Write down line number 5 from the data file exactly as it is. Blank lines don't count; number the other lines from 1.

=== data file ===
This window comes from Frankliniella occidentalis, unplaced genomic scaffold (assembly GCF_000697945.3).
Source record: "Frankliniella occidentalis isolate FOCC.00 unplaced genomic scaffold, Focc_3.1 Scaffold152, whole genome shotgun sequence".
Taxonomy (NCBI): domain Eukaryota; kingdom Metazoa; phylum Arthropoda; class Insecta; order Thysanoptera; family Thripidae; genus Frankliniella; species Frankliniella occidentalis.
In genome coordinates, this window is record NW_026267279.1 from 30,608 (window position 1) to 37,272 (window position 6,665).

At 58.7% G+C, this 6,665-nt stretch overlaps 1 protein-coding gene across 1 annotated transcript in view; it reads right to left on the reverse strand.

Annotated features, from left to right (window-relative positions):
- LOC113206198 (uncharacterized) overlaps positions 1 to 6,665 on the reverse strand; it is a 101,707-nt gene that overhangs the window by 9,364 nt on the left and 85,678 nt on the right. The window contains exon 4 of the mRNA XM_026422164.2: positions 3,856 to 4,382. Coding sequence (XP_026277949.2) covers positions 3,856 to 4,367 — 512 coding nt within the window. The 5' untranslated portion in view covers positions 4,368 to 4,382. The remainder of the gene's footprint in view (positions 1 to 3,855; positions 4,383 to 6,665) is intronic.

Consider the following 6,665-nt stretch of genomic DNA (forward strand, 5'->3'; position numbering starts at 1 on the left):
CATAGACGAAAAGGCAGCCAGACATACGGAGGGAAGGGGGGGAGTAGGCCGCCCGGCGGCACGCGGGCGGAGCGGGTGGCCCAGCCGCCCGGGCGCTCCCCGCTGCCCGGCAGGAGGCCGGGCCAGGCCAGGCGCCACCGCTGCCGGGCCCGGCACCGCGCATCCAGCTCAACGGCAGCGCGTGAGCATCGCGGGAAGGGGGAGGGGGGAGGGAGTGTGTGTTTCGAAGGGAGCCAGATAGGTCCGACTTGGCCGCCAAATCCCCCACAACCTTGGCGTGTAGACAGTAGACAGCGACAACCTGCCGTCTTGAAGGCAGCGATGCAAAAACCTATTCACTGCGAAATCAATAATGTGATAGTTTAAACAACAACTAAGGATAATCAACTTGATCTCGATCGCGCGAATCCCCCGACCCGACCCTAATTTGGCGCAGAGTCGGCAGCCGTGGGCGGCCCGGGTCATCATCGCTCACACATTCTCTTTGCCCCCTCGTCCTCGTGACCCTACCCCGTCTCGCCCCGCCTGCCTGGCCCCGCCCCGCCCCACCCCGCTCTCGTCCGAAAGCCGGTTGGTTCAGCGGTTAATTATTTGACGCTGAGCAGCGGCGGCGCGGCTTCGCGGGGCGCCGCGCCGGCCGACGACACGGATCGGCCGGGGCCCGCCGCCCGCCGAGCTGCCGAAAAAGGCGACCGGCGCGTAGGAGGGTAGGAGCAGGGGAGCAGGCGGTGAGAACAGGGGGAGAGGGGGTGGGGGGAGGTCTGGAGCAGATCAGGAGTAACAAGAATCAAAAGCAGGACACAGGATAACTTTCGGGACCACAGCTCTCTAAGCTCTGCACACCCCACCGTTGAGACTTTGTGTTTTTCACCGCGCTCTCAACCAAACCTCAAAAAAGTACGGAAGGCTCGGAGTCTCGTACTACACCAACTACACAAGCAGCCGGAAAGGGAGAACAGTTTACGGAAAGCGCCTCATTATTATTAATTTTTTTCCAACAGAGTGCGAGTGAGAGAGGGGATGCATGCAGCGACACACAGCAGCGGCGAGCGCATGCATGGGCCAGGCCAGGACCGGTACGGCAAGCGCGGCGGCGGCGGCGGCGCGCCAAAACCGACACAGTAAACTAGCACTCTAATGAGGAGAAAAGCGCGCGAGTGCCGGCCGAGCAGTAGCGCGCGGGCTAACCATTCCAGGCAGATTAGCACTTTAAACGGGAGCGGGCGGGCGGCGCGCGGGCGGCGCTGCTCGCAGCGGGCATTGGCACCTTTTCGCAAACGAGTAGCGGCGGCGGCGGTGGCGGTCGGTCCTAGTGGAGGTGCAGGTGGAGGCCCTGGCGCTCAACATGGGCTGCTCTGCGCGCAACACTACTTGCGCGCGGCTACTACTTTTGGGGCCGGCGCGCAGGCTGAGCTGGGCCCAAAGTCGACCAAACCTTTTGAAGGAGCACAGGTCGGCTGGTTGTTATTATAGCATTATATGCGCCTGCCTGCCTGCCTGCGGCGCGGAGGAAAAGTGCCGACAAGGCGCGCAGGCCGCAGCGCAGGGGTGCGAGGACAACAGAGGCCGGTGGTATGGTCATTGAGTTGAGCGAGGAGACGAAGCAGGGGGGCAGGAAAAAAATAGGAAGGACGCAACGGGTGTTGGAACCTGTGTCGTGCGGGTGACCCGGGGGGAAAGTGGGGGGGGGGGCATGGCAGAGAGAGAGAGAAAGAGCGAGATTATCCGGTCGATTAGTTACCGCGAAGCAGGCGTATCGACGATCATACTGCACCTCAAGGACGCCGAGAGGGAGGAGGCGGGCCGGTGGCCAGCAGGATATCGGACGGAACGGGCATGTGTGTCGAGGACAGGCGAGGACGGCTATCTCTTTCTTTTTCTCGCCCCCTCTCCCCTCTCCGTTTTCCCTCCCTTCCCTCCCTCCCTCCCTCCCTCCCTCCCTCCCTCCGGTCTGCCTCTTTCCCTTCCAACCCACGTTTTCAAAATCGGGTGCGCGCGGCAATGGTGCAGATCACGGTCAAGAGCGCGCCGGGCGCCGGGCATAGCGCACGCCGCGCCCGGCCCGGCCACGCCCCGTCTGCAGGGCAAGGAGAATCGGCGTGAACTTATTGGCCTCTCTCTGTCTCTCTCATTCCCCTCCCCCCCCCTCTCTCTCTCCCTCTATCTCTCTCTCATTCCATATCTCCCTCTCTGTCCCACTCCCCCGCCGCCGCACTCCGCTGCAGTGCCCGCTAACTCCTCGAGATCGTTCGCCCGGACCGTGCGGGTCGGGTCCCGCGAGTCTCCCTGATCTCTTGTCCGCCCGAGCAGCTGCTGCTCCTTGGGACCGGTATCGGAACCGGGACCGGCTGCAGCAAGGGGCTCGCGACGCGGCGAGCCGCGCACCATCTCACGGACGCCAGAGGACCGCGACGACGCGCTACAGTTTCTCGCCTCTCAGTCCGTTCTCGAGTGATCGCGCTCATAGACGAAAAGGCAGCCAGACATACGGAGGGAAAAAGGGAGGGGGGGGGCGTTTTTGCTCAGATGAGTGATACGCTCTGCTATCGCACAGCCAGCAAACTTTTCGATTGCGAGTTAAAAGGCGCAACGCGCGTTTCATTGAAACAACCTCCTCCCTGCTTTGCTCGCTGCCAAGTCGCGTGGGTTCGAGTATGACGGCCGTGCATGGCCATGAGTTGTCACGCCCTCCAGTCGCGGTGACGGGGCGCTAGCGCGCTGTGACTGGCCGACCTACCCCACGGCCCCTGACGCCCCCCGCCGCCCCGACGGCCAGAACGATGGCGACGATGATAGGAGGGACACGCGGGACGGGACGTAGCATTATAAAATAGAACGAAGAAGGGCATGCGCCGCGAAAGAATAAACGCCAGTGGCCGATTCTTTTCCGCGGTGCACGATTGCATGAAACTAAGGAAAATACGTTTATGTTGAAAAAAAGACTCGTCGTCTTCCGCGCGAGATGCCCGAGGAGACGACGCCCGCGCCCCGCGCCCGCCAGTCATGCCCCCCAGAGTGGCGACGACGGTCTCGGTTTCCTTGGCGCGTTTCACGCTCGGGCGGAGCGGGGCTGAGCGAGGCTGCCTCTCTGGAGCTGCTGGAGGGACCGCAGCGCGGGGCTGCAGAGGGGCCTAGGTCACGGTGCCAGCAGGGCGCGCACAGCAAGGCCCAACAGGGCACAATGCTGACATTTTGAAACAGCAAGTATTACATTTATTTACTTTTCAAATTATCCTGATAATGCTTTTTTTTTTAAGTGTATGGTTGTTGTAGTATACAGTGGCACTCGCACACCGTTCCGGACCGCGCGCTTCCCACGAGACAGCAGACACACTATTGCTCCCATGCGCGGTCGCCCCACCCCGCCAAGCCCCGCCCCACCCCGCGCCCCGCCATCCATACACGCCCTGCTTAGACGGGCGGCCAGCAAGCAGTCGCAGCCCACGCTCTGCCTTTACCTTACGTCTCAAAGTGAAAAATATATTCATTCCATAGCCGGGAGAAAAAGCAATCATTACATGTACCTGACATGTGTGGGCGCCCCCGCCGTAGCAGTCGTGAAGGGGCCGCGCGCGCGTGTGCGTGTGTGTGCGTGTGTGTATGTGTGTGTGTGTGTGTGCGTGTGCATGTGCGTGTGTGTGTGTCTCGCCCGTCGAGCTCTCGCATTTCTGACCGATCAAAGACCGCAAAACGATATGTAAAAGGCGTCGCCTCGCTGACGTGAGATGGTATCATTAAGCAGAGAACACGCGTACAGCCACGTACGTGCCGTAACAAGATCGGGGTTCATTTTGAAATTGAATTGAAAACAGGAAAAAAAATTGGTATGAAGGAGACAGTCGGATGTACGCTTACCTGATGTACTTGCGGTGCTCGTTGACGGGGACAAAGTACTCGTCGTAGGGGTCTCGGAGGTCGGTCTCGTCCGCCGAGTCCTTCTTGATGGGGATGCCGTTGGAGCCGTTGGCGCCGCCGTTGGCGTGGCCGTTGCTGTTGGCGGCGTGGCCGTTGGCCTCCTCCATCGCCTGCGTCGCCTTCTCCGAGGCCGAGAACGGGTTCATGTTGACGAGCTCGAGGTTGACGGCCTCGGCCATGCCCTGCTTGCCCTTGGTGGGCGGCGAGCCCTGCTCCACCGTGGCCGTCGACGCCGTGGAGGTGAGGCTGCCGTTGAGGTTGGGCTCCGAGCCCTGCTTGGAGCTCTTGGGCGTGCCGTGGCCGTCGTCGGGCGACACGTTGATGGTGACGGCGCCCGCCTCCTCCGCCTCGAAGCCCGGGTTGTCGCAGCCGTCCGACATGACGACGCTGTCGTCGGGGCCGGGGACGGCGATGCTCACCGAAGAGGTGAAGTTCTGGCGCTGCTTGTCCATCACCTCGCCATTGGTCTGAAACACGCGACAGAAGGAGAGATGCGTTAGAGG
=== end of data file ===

At 58.7% G+C, this 6,665-nt stretch overlaps 1 protein-coding gene across 1 annotated transcript in view; it reads right to left on the reverse strand.